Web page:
Wednesday, November 23, 2005

'Tis the season

Now, at long last, I can finally get into the whole "holiday" thing. Yep, it's ONE DAY before Thanksgiving and I'm starting to think that maybe, just maybe, the holidays are upon us and it's time to plan and shop and do cards and all that. It's strange for us this year, because this year I'm not cooking for T-day, I'm traveling! I don't have to shop, don't have to start the bird at some ungodly hour, don't have to frantically clean while cooking, don't have to wish the guests would go home already so I could have some peace and quiet and a cocktail or more. All I need to today is the following:

Get the kids and me up early so they can do their homework
Get them and me ready for school and work and out the door sometime in the next hour
Get to work and stay there for a few hours and grab my paycheck
Get to the bank to deposit the money
Get to the post office for stamps to pay the bills with the money I just put in the bank
Get back home to straighten up so the dogsitters don't think that we're complete and total SLOBS
Get the last load of laundry dry and our stuff packed up and the dogs petted.
Get the kids from school and head on down the road.

Someplace in there I need to also get gas.

I can do this, but part of me wishes I didn't say I would. Part of me wishes that I had simply hunkered down here and made a holiday with just the family that's here. We could watch the parades and crack walnuts and bake a small turkey or have pizza or do whatever we wanted to do, for 4 glorious days. However, I have indeed made arrangements and therefore there is family to see and friends to visit and fellowship to be had, which in the end makes all the "getting to" mentioned above worth the effort and craziness.


Did someone ask for a story boys and girls? Ah, I thought so. In the spirit of the Thanksgiving holiday, I hereby offer a snippet of life in Accent 2.....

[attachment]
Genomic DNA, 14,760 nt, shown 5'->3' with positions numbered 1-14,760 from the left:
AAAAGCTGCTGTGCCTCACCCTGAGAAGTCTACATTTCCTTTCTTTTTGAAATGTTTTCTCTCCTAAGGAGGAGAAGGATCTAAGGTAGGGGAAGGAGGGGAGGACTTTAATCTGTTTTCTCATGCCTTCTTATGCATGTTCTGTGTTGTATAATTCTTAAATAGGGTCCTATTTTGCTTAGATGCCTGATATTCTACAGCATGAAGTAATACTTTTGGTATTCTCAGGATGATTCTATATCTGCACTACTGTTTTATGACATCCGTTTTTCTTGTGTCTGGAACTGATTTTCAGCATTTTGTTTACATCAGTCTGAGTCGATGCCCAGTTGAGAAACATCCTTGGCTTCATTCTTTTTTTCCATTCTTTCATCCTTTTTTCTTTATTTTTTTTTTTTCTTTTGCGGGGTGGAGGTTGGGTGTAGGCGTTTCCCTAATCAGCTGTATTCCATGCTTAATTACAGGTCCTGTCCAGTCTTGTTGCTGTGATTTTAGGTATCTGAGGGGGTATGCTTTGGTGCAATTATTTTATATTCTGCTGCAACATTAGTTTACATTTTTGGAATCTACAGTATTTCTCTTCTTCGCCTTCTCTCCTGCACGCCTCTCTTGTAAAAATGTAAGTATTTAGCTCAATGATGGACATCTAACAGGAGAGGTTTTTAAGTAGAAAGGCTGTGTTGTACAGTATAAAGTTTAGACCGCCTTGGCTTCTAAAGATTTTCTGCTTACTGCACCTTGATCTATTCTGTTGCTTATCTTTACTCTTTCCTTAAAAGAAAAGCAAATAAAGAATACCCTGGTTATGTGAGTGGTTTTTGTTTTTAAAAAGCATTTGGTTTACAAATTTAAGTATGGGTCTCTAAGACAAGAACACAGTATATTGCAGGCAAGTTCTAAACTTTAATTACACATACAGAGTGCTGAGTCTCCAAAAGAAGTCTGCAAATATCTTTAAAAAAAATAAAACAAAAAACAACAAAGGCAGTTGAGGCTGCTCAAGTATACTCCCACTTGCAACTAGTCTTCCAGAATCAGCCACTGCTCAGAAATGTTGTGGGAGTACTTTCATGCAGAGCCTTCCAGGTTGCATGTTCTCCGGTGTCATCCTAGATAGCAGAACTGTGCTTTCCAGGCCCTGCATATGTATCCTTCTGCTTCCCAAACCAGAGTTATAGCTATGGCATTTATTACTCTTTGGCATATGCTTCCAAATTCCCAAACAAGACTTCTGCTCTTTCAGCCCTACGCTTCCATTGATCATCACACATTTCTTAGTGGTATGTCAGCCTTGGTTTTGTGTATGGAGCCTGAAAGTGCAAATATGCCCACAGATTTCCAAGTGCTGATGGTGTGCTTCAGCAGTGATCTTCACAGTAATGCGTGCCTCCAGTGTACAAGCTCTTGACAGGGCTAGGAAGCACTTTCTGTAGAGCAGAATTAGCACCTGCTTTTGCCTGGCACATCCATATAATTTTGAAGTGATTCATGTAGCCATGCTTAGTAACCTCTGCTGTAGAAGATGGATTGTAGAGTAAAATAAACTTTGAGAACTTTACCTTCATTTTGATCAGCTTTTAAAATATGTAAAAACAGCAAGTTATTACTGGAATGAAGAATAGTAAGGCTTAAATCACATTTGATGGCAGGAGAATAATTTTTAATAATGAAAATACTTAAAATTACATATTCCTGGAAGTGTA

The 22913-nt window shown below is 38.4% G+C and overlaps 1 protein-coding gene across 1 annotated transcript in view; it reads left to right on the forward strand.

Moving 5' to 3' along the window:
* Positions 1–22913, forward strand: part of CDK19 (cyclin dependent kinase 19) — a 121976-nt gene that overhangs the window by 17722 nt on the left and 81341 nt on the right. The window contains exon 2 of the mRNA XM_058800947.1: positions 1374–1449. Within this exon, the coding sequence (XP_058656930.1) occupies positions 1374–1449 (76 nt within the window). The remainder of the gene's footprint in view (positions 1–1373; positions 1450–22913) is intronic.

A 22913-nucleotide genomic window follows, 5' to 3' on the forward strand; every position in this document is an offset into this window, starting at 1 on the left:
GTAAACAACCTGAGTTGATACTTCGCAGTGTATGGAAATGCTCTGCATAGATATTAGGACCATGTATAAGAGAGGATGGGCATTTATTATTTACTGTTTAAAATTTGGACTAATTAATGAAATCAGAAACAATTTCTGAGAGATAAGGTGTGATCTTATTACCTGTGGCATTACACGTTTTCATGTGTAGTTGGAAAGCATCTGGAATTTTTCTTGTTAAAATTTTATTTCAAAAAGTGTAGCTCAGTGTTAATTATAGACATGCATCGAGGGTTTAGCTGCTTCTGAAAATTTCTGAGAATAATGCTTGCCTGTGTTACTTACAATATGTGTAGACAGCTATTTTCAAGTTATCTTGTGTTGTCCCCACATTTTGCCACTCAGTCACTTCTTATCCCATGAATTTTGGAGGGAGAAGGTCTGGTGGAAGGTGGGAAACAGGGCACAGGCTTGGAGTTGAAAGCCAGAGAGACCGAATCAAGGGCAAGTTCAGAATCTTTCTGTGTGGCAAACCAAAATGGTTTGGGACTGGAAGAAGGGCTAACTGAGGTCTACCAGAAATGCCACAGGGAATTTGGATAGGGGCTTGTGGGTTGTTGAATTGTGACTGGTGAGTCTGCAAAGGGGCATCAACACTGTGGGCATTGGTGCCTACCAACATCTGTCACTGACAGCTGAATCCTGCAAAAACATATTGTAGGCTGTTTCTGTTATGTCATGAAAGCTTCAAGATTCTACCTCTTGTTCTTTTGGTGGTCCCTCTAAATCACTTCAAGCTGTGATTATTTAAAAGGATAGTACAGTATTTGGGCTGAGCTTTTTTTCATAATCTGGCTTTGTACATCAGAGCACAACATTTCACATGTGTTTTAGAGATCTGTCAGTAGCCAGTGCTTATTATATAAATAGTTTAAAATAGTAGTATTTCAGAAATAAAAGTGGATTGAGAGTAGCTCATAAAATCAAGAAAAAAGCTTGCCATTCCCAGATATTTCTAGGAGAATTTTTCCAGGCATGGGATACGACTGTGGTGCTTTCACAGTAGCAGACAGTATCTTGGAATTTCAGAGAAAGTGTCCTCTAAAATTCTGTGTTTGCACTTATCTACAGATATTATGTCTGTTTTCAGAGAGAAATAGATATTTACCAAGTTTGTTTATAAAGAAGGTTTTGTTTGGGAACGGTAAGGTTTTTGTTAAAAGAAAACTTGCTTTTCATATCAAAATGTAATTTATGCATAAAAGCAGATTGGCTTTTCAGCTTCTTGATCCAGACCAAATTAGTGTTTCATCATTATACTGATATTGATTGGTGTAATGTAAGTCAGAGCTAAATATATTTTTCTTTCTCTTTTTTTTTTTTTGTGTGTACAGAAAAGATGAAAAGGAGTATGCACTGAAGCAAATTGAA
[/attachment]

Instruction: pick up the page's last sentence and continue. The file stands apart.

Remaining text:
I think I was about 7 or 8 this particular Thanksgiving. As we usually did, we piled in the car on Thanksgiving morning and drove back to accent 1-land, where most of our relatives lived. We three kids sat in the back seat, the unfortunate shortest one with their feet on "the hump" trying to be comfortable without actually touching the sibling on either side of them. On a good day the trip would take about 4 hours, which felt very long indeed if you were the "humpee."

On this particular day, the 4-hour drive turned into 3.5 hours of clear sailing and and additional several hours of nearly motionless aggravation on the expressway, listening to the fury crackle off my Dad and waiting to see whose bladder would explode first. (My bet was always on Mom.) Because there wasn't much else to do I memorized the interior of several apartments to which I was being afforded a nice LONG look, took a nap for about an hour, and woke up to find we still hadn't moved very far at all. Dad was really starting to stew, muttering under his breath, and Mom was trying to calm him by saying things meant to be soothing bu were, in reality, having very little effect. (My Dad was normally an extraordinarily nice and affable man, but not in traffic; it pissed him off right smartish to have to sit and wait for anything.)

On and on the suffering went, our Rambler inching along the bleak concrete strip of highway that snaked between sad gray looming buildings, seeping ever so slowly past small shabby city houses, barely moving forward toward Thanksgiving. We were adrift in the sea of humans who were all trying to be someplace else, and getting really steamed by the effort.

Please remember that this occurred in the days before cell phones, before instant and easy access to people who might be waiting and worrying about you. We couldn't pull off the road to make a call because we couldn't GET to an exit; there was no way for our relatives to know where we were. There was no way for them to know if we were OK or if we were bleeding on the side of the highway somewhere, a sad story to be told on the evening news.

At loooong last, well after the sun went down, we were upon our exit and finally able to break free of the glutinous cloying mass of traffic and enjoy the heady sensation of actual movement. Our joy was boundless! A mere 5 hours after we were supposed to arrive, we finally pulled into the driveway of my Aunt's house. We unfolded our stiff legs and unkinked our backs, rubbed the last of the sleep and aggravation from our faces and trekked up the back steps, where, supposedly, our anxiously awaiting family were nervously pacing about, terrified that something awful had happened to us. Our knock on the door was greeted by the sound of pounding footsteps, the sweet sight of the door opening brought with it my Aunt's voice saying

"Well, you're FINALLY here. What the hell TOOK you so long?"

My mother SPUN on her heels, pushed us all down the steps, and loudly said "let's go home."

The only things that truly kept us from leaving was our desire to see our cousins, and the thought that getting back into that car was too awful to dwell on.


Happy Thanksgiving y'all, no matter how you choose to observe it.

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